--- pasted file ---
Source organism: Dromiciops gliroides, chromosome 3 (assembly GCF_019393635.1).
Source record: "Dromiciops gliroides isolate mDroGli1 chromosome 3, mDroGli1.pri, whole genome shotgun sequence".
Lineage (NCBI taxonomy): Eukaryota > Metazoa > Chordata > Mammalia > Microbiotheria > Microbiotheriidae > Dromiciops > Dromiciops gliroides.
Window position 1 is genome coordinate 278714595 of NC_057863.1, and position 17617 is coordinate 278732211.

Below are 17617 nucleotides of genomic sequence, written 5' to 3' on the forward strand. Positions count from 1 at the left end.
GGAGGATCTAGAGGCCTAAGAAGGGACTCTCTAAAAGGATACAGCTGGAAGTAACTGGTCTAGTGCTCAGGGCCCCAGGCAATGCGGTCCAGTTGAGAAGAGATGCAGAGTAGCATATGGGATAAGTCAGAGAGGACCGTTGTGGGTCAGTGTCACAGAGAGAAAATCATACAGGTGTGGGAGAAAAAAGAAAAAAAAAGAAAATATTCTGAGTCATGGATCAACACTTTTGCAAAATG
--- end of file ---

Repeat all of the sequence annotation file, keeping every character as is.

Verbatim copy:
Source organism: Dromiciops gliroides, chromosome 3 (assembly GCF_019393635.1).
Source record: "Dromiciops gliroides isolate mDroGli1 chromosome 3, mDroGli1.pri, whole genome shotgun sequence".
Lineage (NCBI taxonomy): Eukaryota > Metazoa > Chordata > Mammalia > Microbiotheria > Microbiotheriidae > Dromiciops > Dromiciops gliroides.
Window position 1 is genome coordinate 278714595 of NC_057863.1, and position 17617 is coordinate 278732211.

Below are 17617 nucleotides of genomic sequence, written 5' to 3' on the forward strand. Positions count from 1 at the left end.
GGAGGATCTAGAGGCCTAAGAAGGGACTCTCTAAAAGGATACAGCTGGAAGTAACTGGTCTAGTGCTCAGGGCCCCAGGCAATGCGGTCCAGTTGAGAAGAGATGCAGAGTAGCATATGGGATAAGTCAGAGAGGACCGTTGTGGGTCAGTGTCACAGAGAGAAAATCATACAGGTGTGGGAGAAAAAAGAAAAAAAAAGAAAATATTCTGAGTCATGGATCAACACTTTTGCAAAATG